One of the issues I have with Straight Edge Kegger rests with with both the music itself, and how it fit in the overall audio mix. Keep in mind that I’ve been a punk rock fan since way back when. But with that said, both the live music and soundtrack in this film just weren’t for me. I was hoping for bands or songs more along the lines of those from “Anti-Flag” or “NOFX”, or any other number of those types of artists. The music is always going to be a personal preference but here it was more of a chore to get through than I would’ve liked. For a majority of the 78 minute run-time the music sits too loud in the mix, even drowning out some of what is being said. I also noticed a high pitch screech throughout an external scene in which James belittles a fellow bar patron. There’s other distracting inconsistencies, such as a random section of what sounded like jazz music, and by the time the end comes around the score virtually spazzes out into white noise – problematic considering this is a film in which music is a focal point. Over the course of the second and third acts I felt as if there was quite a lack of urgency from the party-goers given the fashion in which the situation escalates. You can probably put some of that down to an inexperienced cast as well as perhaps some absent nuance from Zink’s script. On the fx front, there is some practical blood spray in a few of the action sequences but I was sort of left wanting for a larger part of it. Coming to understand Jason’s intentions for the film, I can understand why less of an emphasis was placed on the blood and guts of it all though.
I also take a bit of an issue with the idea of conformity or not conforming being depicted as a joke in one way or the other. After coming to realize his current station in life, and with the guidance of a friend (if you want to call it guidance), Brad looks to do a complete backflip and abandon all those things he’d previously once held true. The problem is that it’s depicted in such a black and white fashion in SEK. A way in which it implies that he was somehow missing out on so much that life had to offer before finally embracing the change that is drinking (as opposed to not drinking). Don’t get me wrong, it’s not as if by being a non-drinker I necessarily take offence to that particular specific, but what I will say is that the choice to consume or not consume liquid in a glass bottle doesn’t automatically define who you are or diminish any of the attributes that make someone who they are.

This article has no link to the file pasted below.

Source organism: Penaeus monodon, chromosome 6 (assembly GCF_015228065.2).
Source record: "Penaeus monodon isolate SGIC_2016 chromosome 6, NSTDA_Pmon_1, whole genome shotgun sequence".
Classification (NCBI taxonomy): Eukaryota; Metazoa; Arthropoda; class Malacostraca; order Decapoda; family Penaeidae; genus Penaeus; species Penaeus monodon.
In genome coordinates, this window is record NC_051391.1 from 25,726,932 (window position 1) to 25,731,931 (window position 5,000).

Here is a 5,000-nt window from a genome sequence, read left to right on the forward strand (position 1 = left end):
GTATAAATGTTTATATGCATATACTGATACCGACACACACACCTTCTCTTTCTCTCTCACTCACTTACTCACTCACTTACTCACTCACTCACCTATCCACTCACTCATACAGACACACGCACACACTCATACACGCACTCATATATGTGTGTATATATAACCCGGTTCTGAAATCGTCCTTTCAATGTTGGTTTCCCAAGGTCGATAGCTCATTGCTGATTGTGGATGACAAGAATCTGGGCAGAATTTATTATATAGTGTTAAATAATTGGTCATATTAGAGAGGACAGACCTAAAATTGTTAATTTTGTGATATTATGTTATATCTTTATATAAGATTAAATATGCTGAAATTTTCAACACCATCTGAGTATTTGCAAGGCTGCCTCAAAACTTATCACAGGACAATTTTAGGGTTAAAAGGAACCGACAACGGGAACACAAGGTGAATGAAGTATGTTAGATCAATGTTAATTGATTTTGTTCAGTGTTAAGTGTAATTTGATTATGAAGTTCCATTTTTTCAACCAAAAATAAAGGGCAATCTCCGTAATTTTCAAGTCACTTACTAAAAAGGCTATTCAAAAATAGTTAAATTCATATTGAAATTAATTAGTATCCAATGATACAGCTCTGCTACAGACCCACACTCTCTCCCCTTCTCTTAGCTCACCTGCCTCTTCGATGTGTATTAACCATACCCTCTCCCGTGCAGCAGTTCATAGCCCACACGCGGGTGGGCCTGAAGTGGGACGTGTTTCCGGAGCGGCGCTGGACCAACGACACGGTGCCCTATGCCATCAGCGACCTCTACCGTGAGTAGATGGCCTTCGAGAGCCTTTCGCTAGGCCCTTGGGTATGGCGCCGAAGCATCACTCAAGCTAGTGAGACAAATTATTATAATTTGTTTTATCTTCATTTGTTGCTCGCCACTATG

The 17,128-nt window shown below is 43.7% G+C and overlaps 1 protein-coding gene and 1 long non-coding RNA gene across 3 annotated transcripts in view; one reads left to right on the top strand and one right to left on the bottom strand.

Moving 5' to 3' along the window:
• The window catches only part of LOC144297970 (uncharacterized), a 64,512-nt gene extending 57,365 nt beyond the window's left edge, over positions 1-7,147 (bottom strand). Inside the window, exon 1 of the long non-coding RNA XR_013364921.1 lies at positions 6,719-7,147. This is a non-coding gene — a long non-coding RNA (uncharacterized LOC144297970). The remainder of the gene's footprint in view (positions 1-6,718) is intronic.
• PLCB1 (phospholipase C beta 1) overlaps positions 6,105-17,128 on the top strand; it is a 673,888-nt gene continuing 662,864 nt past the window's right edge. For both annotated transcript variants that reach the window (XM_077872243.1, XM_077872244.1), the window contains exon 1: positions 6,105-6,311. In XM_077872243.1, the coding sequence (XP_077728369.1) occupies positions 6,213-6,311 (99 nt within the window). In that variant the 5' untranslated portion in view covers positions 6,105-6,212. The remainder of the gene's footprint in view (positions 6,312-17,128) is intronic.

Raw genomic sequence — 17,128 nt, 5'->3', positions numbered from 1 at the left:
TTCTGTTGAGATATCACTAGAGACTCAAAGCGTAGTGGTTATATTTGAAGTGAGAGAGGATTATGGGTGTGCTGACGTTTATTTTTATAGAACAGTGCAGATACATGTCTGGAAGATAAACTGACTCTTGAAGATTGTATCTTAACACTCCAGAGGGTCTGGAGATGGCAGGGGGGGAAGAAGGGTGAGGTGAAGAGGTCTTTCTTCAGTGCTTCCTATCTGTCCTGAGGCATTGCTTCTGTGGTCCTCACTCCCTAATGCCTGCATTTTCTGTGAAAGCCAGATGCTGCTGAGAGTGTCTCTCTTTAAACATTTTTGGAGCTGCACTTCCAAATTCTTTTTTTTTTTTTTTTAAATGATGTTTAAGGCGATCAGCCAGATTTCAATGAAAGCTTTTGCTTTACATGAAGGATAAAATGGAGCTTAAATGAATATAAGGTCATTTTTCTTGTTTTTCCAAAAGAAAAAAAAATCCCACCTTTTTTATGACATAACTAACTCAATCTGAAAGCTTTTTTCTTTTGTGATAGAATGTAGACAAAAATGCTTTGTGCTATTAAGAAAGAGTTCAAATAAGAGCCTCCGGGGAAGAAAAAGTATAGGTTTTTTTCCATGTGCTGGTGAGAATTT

Straight Edge Kegger is an interesting little indie film from a passionate and seemingly down to earth Writer/Director in Jason Zink. I never saw the original short film so I have no comparison to make, but I had no reservations with doing my bit to support local and independent film by picking up a DVD copy of this energetic punk rock film, and I think you should do the same. Despite the roughness of its edges, consisting of some fx that don’t quite fully come together, a less than stellar set of music selections, and a poor mix to boot, there’s still enough TLC shown to the thriller aspect and the movie making itself to ensure it’s worthy of 80 minutes of your time. I think the pacing works, the technical elements are solid, and the actors do more than enough with the material, and that’s all you can really ask for when you’re making independent films. If you’re interested in checking this one out, there’s a link below to the official trailer. The film is now available online and through various streaming platforms.
Straight Edge Kegger – 5.5/10